Which is master, and which slave?

My garage was built in 1951, three years after the rest of the house; the garage-door opener is clearly newer than that, but it’s pretty much an antique just the same. After six years, the aftermarket remote control failed — a new battery did not restore it to health — and I ordered a new one, same brand, pretty much the same model.

Now if you remember these old village-smithy openers, the actual remote code is set by a bank full of DIP switches, extremely easy to work but presumably very difficult, or at least very expensive, to duplicate in miniature.

And if you remember old IDE drives, they came with a couple of jumpers, which you had to set with a pair of needle-nose pliers to identify which drive was which to the controller. A genuine pain in the neck, but generally you only had to do it once.

Now copy that pain, paste it to the size of a remote control for a garage-door opener, and multiply it past all understanding: there are fourteen jumpers, each of which can be set in one of two positions. I wound up having to move eight of them and discard two others to get it to work. A genuine pain in the neck. I hope I never have to do this again. Then again, this opener’s days are probably already numbered: the guy who works on my door has warned me that parts supplies have long since dried up. (We’re talking seriously obsolete here.)


  1. Mark Alger »

    5 December 2009 · 8:08 am

    FWIW, I use hemostats to handle jumpers — for much the same reasons surgeons do.


  2. McGehee »

    5 December 2009 · 9:47 am

    That Stanley link is a damn good argument for why corporations with a good reputation shouldn’t license their name like that.

    As I’ve noted here before, our first cell phones were with AT&T Wireless, and our current cell phones are with AT&T Wireless, but the only reason it worked out this way is that the first AT&T Wireless was a separate company licensed to use AT&T’s name; it was acquired by Cingular before we got our second cell phones, and then Cingular was acquired by the real AT&T after that.

    Of course, I was talking above about corporations with good reputations, so the second paragraph of this comment is off-topic. Never mind.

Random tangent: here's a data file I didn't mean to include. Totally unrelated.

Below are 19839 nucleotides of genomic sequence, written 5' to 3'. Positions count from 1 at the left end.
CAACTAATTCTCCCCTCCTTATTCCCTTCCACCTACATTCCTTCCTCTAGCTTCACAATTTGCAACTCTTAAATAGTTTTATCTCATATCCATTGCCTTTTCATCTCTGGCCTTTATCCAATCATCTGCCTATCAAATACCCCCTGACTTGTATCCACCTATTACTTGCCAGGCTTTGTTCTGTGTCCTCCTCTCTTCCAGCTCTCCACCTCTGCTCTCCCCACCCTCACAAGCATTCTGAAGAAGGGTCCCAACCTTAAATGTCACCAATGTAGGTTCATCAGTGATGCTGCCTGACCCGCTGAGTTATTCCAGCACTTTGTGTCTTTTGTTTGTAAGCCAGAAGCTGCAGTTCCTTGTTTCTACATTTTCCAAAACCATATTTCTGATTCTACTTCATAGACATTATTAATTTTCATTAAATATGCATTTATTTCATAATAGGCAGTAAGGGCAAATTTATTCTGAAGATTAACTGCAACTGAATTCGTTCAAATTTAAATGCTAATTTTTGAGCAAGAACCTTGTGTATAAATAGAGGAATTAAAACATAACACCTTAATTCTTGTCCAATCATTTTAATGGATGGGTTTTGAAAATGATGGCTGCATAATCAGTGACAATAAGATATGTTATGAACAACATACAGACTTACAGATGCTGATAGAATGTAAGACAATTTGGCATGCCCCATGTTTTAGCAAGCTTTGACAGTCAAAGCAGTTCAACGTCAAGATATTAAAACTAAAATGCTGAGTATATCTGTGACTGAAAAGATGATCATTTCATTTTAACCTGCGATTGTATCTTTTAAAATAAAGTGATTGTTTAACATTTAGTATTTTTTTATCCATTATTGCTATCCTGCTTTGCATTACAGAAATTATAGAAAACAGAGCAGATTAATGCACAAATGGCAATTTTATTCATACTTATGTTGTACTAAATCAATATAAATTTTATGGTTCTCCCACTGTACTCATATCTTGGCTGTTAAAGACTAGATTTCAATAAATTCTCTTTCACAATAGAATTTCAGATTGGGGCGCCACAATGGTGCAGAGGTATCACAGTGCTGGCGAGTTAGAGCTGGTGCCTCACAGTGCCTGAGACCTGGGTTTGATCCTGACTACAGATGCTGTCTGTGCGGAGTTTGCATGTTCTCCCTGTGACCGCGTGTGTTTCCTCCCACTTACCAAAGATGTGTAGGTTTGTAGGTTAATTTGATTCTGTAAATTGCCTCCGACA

3. CGHill »

    5 December 2009 · 10:10 am

    I try to keep a pair of Don Alverso’s tweezers on hand for just such emergencies. (The standard is six pairs, but that’s above my pay grade.)

  4. canadienne »

    5 December 2009 · 4:24 pm

    The reference to Don Alverzo’s tweezers took me to Google, which took me here:
    which took me on a side trip to brass monkeys, which is relevant because we have a winter storm warning and have definitely had to bring the brass monkeys in.

    (Wikipedia spelled Alverzo with a zed – that’s a little Canadianism – so I assume there are variations.)

    (Edited by me to make the link work; WordPress hates the standard 7-bit apostrophe and won’t allow it, even when it’s in a link. — cgh)

  5. CGHill »

    5 December 2009 · 4:47 pm

    There are fleeting references to a Don Alverso (or Alverzo) cigar scattered throughout the Net, though the sort of cigar for which one might need tweezers defies description.

    Without actual video, here are Flo and Eddie actually performing the test, which they billed as “The Tibetan Memory Trick.” The full version, which explains too much about the Sanzini Brothers, is on their LP Illegal, Immoral and Fattening.

  6. canadienne »

    6 December 2009 · 12:02 am

    Very funny, thanks for the link – I had never heard of Don Alvers/zo, either cigar or tweezers, or Flo and Eddie, or the Tibetan Memory trick before. That’s why I keep coming back to this blog.

  7. CGHill »

    6 December 2009 · 12:14 am

    Flo and Eddie, originally the Phlorescent Leech and Eddie, were Mark Volman and Howard Kaylan of the Turtles, who, owing to a contractual dispute with White Whale Records, could no longer use the Turtles name. (They have since regained control of the name and the records.)

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